Spieth won The Open at Royal Birkdale last month with a memorable back-nine, adding to his Masters and US Open triumphs from 2015.
The 24-year-old is now looking to emulate Gene Sarazen, Ben Hogan, Gary Player, Jack Nicklaus and Tiger Woods in making it a clean sweep, though he insists that the growing expectation levels will not weigh him down at Quail Hollow.
"This is a Major championship, this is one of the four pivotal weeks of the year that we focus on so there will certainly be pressure, but I'm simply stating there won't be added expectations or pressure," he told reporters. "I just don't feel it. It's not a burning desire to have to be the youngest to do something, and that would be the only reason there would be added expectations.
"If I don't win a PGA in the next 10 years, then maybe there's added pressure then, and hopefully we don't have to have this conversation in 10 years. But if we do, then it might be different. But it was only two weeks ago that I was able to get the third leg, and that's so fresh in my mind.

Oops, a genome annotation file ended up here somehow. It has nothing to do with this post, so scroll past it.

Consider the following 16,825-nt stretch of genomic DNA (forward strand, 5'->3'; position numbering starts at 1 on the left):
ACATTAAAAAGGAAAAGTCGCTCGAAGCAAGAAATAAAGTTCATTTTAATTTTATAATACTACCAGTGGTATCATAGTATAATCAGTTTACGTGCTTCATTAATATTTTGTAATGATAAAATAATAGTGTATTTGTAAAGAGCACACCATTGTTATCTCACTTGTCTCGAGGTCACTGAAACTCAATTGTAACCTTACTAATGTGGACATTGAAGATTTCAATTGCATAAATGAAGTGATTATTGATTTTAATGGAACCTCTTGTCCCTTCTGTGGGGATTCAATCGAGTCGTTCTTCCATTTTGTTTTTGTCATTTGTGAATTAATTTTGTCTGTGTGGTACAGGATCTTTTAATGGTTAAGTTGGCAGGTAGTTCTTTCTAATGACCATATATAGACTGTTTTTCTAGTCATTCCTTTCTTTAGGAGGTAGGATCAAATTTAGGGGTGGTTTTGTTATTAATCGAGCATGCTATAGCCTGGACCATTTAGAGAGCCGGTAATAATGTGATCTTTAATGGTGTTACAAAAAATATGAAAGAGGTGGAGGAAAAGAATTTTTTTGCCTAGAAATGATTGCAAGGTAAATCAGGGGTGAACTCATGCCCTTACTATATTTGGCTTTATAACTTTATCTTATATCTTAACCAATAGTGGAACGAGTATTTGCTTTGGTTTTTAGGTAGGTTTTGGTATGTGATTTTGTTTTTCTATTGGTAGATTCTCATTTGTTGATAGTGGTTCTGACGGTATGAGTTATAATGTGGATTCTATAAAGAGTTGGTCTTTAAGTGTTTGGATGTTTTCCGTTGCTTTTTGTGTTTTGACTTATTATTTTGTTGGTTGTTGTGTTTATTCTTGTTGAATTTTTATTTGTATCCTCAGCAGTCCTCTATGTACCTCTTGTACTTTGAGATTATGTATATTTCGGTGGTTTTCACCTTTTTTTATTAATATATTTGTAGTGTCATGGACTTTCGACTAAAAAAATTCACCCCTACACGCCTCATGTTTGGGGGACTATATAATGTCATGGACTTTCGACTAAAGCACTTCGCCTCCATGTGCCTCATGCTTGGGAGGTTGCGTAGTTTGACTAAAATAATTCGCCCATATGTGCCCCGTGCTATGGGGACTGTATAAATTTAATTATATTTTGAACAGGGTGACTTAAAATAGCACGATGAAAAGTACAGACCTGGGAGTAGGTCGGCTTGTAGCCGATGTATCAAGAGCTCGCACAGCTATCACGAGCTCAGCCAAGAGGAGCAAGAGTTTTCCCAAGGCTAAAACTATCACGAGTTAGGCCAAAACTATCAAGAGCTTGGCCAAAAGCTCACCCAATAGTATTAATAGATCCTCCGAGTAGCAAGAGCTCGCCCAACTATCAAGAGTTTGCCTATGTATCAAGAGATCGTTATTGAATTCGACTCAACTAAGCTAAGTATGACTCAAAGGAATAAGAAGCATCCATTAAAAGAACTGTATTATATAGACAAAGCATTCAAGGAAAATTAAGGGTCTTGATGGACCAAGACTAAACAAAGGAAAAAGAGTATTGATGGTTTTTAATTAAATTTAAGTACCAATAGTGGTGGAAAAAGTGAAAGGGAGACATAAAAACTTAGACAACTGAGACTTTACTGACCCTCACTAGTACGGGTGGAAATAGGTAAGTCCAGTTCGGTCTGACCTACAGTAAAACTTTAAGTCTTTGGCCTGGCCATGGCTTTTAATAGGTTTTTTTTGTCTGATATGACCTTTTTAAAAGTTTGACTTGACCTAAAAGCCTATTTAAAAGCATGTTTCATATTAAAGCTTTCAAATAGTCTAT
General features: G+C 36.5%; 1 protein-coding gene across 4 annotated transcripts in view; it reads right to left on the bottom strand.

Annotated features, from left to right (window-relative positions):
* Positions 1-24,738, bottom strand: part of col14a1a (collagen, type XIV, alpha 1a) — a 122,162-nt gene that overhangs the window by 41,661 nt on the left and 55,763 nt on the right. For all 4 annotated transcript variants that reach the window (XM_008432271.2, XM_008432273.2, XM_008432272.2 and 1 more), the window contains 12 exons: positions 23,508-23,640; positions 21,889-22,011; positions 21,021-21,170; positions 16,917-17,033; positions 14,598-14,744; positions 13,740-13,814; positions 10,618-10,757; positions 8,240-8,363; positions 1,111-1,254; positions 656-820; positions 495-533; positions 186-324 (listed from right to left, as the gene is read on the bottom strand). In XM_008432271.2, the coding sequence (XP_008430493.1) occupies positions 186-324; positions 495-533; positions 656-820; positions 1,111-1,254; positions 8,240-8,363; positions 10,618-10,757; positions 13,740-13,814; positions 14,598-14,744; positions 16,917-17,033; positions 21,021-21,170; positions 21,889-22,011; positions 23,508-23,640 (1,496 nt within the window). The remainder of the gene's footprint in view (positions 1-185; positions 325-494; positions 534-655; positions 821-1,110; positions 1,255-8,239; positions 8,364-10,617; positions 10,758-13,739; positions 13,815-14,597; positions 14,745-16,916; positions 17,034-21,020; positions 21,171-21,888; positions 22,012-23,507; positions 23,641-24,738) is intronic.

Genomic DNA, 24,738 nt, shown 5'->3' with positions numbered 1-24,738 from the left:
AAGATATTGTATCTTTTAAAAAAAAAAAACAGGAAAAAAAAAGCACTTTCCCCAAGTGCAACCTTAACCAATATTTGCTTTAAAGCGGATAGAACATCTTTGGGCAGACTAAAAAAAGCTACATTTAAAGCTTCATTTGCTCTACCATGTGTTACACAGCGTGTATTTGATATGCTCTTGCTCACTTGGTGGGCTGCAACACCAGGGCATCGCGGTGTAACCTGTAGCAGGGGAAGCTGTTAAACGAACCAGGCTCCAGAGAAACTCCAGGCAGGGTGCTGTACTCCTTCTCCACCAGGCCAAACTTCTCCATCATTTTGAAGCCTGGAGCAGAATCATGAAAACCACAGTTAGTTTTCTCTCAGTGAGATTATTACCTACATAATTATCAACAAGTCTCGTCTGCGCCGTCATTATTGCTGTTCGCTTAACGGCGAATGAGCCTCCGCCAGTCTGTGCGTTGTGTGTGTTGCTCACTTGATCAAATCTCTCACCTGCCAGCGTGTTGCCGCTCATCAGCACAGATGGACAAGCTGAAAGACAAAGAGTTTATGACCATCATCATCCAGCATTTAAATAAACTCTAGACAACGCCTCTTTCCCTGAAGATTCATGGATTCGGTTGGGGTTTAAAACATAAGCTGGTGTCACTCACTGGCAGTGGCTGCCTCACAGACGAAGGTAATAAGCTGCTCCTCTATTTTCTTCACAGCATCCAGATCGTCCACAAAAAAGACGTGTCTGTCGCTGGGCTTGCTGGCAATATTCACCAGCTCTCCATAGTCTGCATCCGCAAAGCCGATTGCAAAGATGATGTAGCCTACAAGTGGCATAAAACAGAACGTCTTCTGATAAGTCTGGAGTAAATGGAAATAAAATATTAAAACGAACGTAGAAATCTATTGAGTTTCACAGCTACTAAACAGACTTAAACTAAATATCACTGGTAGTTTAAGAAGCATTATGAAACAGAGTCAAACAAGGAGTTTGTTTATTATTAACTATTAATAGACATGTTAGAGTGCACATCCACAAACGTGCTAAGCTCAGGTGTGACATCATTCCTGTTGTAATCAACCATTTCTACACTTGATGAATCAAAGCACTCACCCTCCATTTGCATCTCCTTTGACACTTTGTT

"I'm happy that I can't add pressure to this week. I'm free-rolling, and it feels good. I'm about as free and relaxed at a major than I think I've ever felt. Expectations? I really don't feel any. This is a chance to complete the career Grand Slam so I'm going to go ahead and try. But I believe I'm going to have plenty of chances, and I'm young enough to believe in my abilities that it will happen at some point.
"Do I have to be the youngest? No, I don't feel that kind of pressure. Would it be really cool? Absolutely, and I don't come to a tournament unless I plan on giving it my all in preparation to have a chance and to ultimately close a tournament out. I recognise where we are and what it would mean to win a major, not anything else other than that."
Woods is currently the youngest player to have achieved the feat, doing so when four months shy of his 25th birthday.